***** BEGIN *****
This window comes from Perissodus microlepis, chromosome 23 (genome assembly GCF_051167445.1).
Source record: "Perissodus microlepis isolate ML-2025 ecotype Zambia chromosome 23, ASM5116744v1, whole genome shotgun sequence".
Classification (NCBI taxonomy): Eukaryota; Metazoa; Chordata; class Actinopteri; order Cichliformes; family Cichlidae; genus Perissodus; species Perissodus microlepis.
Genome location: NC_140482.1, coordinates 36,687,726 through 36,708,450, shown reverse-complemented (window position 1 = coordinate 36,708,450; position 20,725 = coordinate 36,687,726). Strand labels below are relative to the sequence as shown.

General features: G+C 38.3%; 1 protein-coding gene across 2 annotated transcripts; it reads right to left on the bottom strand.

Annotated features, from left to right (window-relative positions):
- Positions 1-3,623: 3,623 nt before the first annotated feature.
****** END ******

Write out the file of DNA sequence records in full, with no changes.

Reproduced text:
This window comes from Perissodus microlepis, chromosome 23 (genome assembly GCF_051167445.1).
Source record: "Perissodus microlepis isolate ML-2025 ecotype Zambia chromosome 23, ASM5116744v1, whole genome shotgun sequence".
Classification (NCBI taxonomy): Eukaryota; Metazoa; Chordata; class Actinopteri; order Cichliformes; family Cichlidae; genus Perissodus; species Perissodus microlepis.
Genome location: NC_140482.1, coordinates 36,687,726 through 36,708,450, shown reverse-complemented (window position 1 = coordinate 36,708,450; position 20,725 = coordinate 36,687,726). Strand labels below are relative to the sequence as shown.

General features: G+C 38.3%; 1 protein-coding gene across 2 annotated transcripts; it reads right to left on the bottom strand.

Annotated features, from left to right (window-relative positions):
- Positions 1-3,623: 3,623 nt before the first annotated feature.